The farmers, and some nobles, seek allegiance with Greyhawk simply because it is more powerful than Dyvers, and these folk feel it offers them better protection. This is extremely important, because they are, after all, just across the water from Furyondy. Some of them have seen for themselves what happened to that country during the wars.

Reciprocally, Greyhawk covets these lands because they are more fertile than most of the Plain of Greyhawk, and the farms offer resources of men while the nobles offer extra taxation revenue. The rulers of Greyhawk have not made an active pitch for new recruits, but rulers of lands just west of the border undoubtedly find themselves well-received by the Free City authorities. This has led to growing friction between Dyvers and Greyhawk, and both sides are known to seed rumors about the other among the border communities. Rumors about Dyvers usually reflect themes of weakness and vacillation among rulers there, while those about Greyhawk refer to the corruption of rulers and the new terrors of the criminal code (“they say they hang a man there for stealing a loaf of bread. Unless ’e’s a member of their damned Guild of Thieves that rules the place, of course”).

Lastly, it is also the case that Dyvers sees the improvements to the old road to Greyhawk, from the Greyhawk end, as a clear sign that Greyhawk is pressing westward with thoughts of dominion and eventually annexing Dyvers itself, just as it annexed Hardby. Dyvers has refused to upgrade the road from its own end, leaving Greyhawk to meet the costs of this. Naturally enough, farmers see this as a sign of the greater wealth (and thus power) of Greyhawk, and it also makes it easier for them to dispatch their produce east rather than west.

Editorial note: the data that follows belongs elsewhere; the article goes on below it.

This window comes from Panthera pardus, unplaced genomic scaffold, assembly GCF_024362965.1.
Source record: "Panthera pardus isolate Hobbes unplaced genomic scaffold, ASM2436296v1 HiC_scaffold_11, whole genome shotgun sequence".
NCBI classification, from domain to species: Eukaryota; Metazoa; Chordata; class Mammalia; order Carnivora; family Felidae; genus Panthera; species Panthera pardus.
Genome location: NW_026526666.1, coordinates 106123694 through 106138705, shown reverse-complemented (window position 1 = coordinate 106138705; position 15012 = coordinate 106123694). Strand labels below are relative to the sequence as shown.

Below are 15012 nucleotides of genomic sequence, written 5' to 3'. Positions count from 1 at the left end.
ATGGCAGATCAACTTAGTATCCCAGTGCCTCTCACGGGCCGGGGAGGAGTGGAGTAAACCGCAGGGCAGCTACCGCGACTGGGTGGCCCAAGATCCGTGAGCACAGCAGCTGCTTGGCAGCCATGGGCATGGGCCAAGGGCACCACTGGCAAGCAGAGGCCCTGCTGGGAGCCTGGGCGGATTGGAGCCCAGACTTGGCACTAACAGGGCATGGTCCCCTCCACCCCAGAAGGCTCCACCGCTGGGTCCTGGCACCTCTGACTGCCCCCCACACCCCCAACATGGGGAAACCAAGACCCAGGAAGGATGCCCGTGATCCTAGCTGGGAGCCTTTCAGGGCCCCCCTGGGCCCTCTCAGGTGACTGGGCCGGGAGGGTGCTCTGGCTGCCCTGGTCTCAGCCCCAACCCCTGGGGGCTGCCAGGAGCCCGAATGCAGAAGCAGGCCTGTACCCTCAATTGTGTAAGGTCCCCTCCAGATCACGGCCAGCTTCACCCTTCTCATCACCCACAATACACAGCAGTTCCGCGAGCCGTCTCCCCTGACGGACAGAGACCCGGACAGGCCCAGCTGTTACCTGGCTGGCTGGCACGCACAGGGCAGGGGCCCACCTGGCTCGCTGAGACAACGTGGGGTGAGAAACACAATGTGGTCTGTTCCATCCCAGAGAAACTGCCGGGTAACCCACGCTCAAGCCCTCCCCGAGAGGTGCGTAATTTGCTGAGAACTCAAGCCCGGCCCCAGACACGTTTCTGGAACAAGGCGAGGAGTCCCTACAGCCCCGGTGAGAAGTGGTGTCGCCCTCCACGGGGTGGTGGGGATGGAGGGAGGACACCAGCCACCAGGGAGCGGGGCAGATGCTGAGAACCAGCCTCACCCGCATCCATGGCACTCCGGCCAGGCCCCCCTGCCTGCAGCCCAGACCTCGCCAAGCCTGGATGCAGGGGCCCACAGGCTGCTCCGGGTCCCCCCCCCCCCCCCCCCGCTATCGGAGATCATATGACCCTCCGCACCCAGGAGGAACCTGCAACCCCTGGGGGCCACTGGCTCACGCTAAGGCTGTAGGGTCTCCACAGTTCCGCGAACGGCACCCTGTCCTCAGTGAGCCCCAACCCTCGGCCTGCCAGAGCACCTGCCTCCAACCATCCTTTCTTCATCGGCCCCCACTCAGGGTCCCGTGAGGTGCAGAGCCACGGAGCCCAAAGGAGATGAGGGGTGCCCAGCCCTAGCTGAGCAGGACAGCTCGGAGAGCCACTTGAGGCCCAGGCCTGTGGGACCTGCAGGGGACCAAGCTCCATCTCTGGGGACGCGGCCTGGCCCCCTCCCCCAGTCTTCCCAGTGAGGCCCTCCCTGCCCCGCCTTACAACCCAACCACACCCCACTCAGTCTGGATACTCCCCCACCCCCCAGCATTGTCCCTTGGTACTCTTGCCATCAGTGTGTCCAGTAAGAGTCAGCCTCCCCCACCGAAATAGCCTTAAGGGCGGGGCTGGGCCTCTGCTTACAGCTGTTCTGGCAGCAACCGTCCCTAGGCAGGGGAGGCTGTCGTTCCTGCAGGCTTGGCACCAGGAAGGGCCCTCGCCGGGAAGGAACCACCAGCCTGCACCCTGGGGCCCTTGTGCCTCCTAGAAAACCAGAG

The village of Maraven lies right on the Dyvers/Greyhawk divide, currently paying tribute to Dyvers. The town’s merchant rulers exploit their position to the full, entertaining Greyhawk visitors so as to arouse the anxiety of Dyvers (which, as a consequence, keeps taxes in Maraven low). Since Maraven is semi-autonomous, it has attracted riff-raff from the Wild Coast and even the Bandit Kingdoms who are happy to hide out in an increasingly lawless outpost. Unscrupulous mercenaries and freebooters are plentiful here, and evilly-inclined employers know where to find them.

Geography

Plains

Greyhawk Samaryllis Samaryllis